int diff[n-1];
for (int i=0; i < n-1; i++)
diff[i] = arr[i+1] - arr[i];
// Now find the maximum sum subarray in diff array
int max_diff = diff[0];
for (int i=1; i<n-1; i++)
{
if (diff[i-1] > 0)
diff[i] += diff[i-1];
if (max_diff < diff[i])
max_diff = diff[i];
}
return max_diff;
}

Example

input =

Time Complexity: O(n)

Auxiliary Space: O(n)

**Method 5 - Optimizing the diff approach**
We can modify the above method to work in O(1) extra space. Instead of creating an auxiliary array, we can calculate diff and max sum in same loop. Following is the space optimized version.

int maxDiff (int arr[], int n)
{
// Initialize diff, current sum and max sum
int diff = arr[1]-arr[0];
int curr_sum = diff;
int max_sum = curr_sum;
for(int i=1; i<n-1; i++)
{
// Calculate current diff
diff = arr[i+1]-arr[i];
// Calculate current sum
if (curr_sum > 0)
curr_sum += diff;
else
curr_sum = diff;
// Update max sum, if needed
if (curr_sum > max_sum)
max_sum = curr_sum;
}
return max_sum;
}

Time Complexity: O(n),
Auxiliary Space: O(1)

**Method 6 - Dynamic programming (Preferred and easy :))**
But wait a minute - we can do even better than this! Let's think
about solving this problem using dynamic programming. The idea will be
to think about the problem as follows. Suppose that we knew the answer
to the problem after looking at the first k elements. Could we use our
knowledge of the (k+1)st element, combined with our initial solution, to
solve the problem for the first (k+1) elements? If so, we could get a
great algorithm going by solving the problem for the first element, then
the first two, then the first three, etc. until we'd computed it for
the first n elements.

Let's think about how to do this. If we have just one element, we
already know that it has to be the best buy/sell pair. Now suppose we
know the best answer for the first k elements and look at the (k+1)st
element. Then the only way that this value can create a solution better
than what we had for the first k elements is if the difference between
the smallest of the first k elements and that new element is bigger than
the biggest difference we've computed so far. So suppose that as we're
going across the elements, we keep track of two values - the minimum
value we've seen so far, and the maximum profit we could make with just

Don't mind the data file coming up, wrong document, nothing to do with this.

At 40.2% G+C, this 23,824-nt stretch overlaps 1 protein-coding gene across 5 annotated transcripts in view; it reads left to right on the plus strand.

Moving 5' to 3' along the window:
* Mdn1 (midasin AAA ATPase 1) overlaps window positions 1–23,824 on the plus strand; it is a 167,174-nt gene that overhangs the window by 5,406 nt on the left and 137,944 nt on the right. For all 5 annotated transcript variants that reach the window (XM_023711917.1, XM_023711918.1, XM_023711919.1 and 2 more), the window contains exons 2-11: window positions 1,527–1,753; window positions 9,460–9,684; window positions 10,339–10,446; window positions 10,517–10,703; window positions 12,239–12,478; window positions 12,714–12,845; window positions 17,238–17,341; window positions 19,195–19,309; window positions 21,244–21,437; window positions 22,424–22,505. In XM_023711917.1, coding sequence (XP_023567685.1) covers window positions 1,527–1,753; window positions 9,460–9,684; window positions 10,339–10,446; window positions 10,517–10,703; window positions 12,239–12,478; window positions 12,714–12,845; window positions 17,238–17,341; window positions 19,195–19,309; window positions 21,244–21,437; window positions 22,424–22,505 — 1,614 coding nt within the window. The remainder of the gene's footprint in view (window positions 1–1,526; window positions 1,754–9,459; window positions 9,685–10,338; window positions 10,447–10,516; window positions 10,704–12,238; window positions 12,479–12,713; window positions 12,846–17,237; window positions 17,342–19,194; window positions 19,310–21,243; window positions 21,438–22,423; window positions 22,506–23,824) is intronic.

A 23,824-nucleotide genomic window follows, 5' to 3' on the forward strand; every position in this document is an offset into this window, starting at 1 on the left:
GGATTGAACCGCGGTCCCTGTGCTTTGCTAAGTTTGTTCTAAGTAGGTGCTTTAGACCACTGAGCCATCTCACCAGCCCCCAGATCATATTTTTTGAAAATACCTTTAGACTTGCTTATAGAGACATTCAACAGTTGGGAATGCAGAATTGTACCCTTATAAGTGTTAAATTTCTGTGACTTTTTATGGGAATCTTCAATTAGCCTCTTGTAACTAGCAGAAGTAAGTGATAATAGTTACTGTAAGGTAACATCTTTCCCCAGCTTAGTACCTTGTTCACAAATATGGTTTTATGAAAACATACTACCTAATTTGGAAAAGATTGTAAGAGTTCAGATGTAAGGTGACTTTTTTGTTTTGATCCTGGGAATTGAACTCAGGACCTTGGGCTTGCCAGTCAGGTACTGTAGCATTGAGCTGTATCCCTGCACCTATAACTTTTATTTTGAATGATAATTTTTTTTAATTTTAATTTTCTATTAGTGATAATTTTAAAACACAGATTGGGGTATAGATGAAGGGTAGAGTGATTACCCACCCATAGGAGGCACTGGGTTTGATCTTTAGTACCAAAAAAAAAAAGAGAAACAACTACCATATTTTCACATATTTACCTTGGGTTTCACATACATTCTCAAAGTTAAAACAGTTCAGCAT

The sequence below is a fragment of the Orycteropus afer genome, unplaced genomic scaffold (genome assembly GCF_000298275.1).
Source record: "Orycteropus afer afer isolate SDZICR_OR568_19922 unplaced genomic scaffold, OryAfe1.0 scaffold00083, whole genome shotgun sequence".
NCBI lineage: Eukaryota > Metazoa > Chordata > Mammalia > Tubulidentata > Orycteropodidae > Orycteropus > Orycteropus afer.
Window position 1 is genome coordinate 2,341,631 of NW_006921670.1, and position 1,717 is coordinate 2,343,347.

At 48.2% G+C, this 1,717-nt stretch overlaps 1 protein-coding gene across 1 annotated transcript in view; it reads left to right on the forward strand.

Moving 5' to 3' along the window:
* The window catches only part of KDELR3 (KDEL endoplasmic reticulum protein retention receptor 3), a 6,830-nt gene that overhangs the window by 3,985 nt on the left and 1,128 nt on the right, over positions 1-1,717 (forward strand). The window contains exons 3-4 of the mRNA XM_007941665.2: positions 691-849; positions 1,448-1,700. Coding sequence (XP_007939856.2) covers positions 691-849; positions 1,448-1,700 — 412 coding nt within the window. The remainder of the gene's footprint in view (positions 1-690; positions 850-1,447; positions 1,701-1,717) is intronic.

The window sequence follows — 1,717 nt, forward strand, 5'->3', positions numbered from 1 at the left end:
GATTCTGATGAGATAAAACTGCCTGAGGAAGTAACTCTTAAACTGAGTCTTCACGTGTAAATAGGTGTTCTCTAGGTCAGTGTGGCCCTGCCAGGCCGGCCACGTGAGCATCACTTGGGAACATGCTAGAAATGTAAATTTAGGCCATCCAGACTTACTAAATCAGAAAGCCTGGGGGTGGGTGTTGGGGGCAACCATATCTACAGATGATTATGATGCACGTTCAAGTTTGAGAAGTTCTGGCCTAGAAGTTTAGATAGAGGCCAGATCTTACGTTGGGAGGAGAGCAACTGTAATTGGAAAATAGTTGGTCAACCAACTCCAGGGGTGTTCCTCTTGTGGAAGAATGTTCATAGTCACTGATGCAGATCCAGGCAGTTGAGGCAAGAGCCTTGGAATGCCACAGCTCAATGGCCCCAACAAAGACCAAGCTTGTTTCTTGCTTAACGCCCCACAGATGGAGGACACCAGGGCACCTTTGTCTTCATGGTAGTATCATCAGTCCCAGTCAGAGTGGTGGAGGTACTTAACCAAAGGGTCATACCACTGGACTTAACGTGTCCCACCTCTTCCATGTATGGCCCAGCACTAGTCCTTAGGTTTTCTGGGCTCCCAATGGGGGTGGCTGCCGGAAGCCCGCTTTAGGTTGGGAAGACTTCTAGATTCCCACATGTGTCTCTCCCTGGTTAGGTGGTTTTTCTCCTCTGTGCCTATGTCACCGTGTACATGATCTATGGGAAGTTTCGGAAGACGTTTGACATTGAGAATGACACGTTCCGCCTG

the first k elements. Initially, the minimum value we've seen so far is
the first element, and the maximum profit is zero. When we see a new
element, we first update our optimal profit by computing how much we'd
make by buying at the lowest price seen so far and selling at the
current price. If this is better than the optimal value we've computed
so far, then we update the optimal solution to be this new profit.
Next, we update the minimum element seen so far to be the minimum of the
current smallest element and the new element.

Since at each step we do only O(1) work and we're visiting each of
the n elements exactly once, this takes O(n) time to complete!
Moreover, it only uses O(1) auxiliary storage. This is as good as we've
gotten so far!

As an example, on your inputs, here's how this algorithm might run.
The numbers in-between each of the values of the array correspond to the
values held by the algorithm at that point. You wouldn't actually
store all of these (it would take O(n) memory!),

Time - O(n), Space - O(1) solution:

public static int findMaxProfit(int[] stockPriceSamples) {
int maxProfit = 0;
int minTillNow = stockPriceSamples[0];
for (int i = 0; i < stockPriceSamples.length; i++) {
int profit = stockPriceSamples[i] - minTillNow;
maxProfit = Math.max(profit, maxProfit);
minTillNow = Math.min(stockPriceSamples[i], minTillNow);
}
return maxProfit;
}

**Example**
input = {5 10 4 6 7}

i = 0, maxProfit = 0, minTillNow=5

i = 1, maxProfit=5, minTillNow=5

i= 2, maxProfit = 5,minTillNow=4

i=3,maxProfit=5,minTillNow=4

i= 4,maxProfit=5,minTillNow=5

**References**